compete will find a way to combine them."
The Greeks gave to western civilization the tradition
of wisdom, to not act on beliefs or even a set of facts, but to find
the middle way, a golden mean," says Charles F. Ottinger.
"I help companies as well as individuals to do that."
Ottinger is an organization development consultant and trainer who
has just opened his own practice, the Ethos Consulting Group
E-mail: firstname.lastname@example.org. An alumnus of David Lipscomb
College in Nashville, Class of 1972, he has a masters in
from Ohio State and taught at the College of New Jersey (then Trenton
State) before working for the state and for AT&T (now Lucent
for 16 years. He does team building, upward and all-around feedback,
career development, coaching and mentoring, and any data-based
development effort. Services include meeting design and facilitation,
large group interventions, communication audits, conflict management
and interpersonal mediation, and presentations coaching.
For a team to work together well, it must come to some mutual
on such factors as goals, roles, and procedures.
"They have to work with each other, not like each other,"
says Ottinger. "They need to contract with each other to meet
in the middle. And in spite of not getting along terribly well on
a personal level, they can have a win-win situation."
Ottinger worked with a Lucent team located half in the Netherlands
and half in Chicago. "It broke down because there was no sense
of person-to-person participation." After they met halfway, at
a meeting in Iceland, the team members had a much better sense of
who they were talking to.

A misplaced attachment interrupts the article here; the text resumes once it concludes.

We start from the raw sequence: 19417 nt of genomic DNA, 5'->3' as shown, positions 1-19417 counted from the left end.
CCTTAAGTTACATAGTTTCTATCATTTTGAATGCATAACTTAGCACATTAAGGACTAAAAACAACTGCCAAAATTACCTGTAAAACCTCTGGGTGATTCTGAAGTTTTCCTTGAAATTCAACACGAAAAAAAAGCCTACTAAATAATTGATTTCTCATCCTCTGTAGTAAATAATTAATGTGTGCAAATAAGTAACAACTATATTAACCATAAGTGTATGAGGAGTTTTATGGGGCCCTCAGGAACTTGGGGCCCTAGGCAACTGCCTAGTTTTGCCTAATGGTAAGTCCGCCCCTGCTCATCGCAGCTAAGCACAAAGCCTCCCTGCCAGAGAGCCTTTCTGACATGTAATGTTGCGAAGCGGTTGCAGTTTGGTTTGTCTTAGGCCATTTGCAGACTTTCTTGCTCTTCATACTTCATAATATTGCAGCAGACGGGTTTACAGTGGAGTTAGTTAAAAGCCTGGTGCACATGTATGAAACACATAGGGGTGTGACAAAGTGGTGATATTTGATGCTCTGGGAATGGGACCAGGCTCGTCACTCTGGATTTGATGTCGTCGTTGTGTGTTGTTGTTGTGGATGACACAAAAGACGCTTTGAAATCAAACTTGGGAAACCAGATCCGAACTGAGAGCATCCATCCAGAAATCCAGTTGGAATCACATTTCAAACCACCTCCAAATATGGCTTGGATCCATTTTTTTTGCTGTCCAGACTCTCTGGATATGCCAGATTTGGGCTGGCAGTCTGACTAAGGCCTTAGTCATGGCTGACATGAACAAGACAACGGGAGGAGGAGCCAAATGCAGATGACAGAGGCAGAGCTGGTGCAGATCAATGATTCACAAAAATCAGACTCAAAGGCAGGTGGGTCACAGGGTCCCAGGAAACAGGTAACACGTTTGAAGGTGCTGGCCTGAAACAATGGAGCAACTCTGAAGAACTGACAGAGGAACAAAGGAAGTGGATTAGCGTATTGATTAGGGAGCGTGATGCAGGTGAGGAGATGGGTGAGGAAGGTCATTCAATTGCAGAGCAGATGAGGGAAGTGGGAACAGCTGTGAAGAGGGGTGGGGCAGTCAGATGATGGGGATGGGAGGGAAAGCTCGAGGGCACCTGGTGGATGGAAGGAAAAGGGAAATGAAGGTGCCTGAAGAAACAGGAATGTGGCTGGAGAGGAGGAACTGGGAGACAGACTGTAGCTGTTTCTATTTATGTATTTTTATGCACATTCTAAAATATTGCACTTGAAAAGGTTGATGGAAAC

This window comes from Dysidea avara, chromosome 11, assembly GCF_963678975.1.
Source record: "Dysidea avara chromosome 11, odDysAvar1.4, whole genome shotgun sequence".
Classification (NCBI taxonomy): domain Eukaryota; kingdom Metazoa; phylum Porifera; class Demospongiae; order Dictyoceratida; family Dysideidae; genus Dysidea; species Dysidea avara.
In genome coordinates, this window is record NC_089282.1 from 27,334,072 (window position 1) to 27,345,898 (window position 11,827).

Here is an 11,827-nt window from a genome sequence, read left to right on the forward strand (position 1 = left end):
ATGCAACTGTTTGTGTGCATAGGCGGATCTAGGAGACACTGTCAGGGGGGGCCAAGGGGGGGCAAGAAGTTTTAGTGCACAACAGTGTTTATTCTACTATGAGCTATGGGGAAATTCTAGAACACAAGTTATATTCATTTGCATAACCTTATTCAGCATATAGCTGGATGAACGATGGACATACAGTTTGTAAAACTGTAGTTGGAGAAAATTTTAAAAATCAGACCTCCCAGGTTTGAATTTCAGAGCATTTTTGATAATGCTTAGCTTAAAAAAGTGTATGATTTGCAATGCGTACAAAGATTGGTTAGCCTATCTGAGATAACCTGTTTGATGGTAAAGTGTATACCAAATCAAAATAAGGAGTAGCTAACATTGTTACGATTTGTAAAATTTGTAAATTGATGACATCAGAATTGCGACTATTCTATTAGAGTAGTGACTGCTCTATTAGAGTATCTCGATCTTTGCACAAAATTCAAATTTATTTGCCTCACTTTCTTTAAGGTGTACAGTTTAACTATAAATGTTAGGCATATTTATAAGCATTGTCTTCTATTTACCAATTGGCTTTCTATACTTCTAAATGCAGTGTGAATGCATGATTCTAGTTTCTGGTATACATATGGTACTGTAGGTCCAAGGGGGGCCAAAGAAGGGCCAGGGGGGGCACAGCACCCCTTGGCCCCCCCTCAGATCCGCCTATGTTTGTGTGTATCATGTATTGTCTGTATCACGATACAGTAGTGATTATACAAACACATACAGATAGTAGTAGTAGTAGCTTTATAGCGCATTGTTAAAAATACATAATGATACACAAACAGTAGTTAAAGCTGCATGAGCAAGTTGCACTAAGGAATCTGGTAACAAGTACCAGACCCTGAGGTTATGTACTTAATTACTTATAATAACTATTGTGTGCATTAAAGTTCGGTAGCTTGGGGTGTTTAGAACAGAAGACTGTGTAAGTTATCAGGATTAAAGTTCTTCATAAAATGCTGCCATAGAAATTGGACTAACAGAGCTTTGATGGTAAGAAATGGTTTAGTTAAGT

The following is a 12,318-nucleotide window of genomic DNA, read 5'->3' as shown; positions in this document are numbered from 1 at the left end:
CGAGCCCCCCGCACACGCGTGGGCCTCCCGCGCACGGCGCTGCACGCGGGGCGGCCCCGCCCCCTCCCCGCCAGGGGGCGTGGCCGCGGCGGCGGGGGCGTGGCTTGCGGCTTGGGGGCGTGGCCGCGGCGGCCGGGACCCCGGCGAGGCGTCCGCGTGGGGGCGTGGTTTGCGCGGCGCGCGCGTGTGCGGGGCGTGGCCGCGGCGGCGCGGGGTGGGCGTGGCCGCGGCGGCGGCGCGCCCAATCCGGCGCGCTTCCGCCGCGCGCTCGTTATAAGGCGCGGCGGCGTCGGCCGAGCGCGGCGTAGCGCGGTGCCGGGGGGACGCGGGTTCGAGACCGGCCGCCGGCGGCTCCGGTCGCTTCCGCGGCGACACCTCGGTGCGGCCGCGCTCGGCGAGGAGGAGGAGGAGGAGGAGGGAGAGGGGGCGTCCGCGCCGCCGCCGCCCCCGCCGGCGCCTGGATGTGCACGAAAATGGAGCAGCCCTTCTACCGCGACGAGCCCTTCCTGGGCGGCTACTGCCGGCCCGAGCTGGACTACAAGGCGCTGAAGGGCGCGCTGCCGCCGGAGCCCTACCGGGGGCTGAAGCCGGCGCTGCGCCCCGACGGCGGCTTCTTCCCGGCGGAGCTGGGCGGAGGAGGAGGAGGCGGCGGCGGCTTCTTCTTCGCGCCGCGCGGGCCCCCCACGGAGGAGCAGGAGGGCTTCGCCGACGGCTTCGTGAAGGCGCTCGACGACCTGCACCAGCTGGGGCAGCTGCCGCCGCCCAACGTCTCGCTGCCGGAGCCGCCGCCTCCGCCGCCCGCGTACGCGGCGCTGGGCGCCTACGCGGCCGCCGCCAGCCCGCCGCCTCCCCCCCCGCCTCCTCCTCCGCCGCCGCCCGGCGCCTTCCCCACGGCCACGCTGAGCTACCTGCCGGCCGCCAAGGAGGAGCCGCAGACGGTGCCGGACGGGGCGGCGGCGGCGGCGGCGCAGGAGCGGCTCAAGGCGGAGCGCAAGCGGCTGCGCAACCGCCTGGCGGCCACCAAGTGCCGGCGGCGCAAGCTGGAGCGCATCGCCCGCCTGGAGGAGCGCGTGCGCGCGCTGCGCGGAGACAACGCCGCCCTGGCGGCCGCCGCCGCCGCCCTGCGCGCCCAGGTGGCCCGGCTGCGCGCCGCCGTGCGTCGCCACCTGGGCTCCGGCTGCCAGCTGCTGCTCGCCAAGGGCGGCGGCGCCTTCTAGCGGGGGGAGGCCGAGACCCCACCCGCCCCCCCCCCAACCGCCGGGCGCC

Having taken individuals and departments through the changes that
accompanied the AT&T breakup, he has, as one of his specialties,
management. He lists some tactics to use when an organization is going
through the turmoil of change:
he says. "If you don’t trust somebody, you fear them. One locus
of my practice is to figure out who fears what — change,
an organization — and try to address that."
benefits they haven’t thought of. Make it palatable."
fear being changed." They don’t want something to be imposed from
the outside without their say so.
The legacy of Albert Einstein continues this Wednesday,
October 6, as 1997 Nobel Prize Winner in physiology/medicine,
B. Prusiner, gives the annual Albert Einstein Memorial Lecture
at the Woodrow Wilson School at Princeton University. The lecture
begins at 4 p.m. in Dodds Auditorium. Call the Princeton Chamber at
Prusiner’s contribution to science was the discovery of a
agent responsible for degenerative brain diseases like "Mad
and in humans, Creutzfeldt-Jakob disease. The suspect pathogen turned
out to be neither virus nor bacteria, and is infectious as well as
Prusiner, who graduated from University of Pennsylvania, cum laude,
Class of 1964, lost a patient to Creutzfeldt-Jakob disease in 1972
and launched his studies on its causes. One of his leads was a study
suggesting that the agent responsible for the killer disease might
be lacking in RNA or DNA. In "The Prion Diseases," Prusiner
writes: "If the organisms did lack DNA and RNA, the finding would
mean that it was not a virus or any other known type of agent, all
of which contained genetic material. What then was it? Investigators
had many ideas, including, jokingly, linoleum and kryptonite — but
no hard answers. I immediately began trying to solve this
Prusiner, now professor of biochemistry at UC San Francisco, then
introduced the word "prion" to the medical community —
a protein particle capable of transmitting disease, yet surprisingly
bereft of either DNA or RNA. In later studies of animals harboring
prions, he proved that a disease can be both infectious and inherited,
an unprecedented concept in the study of disease.
Corrections or additions?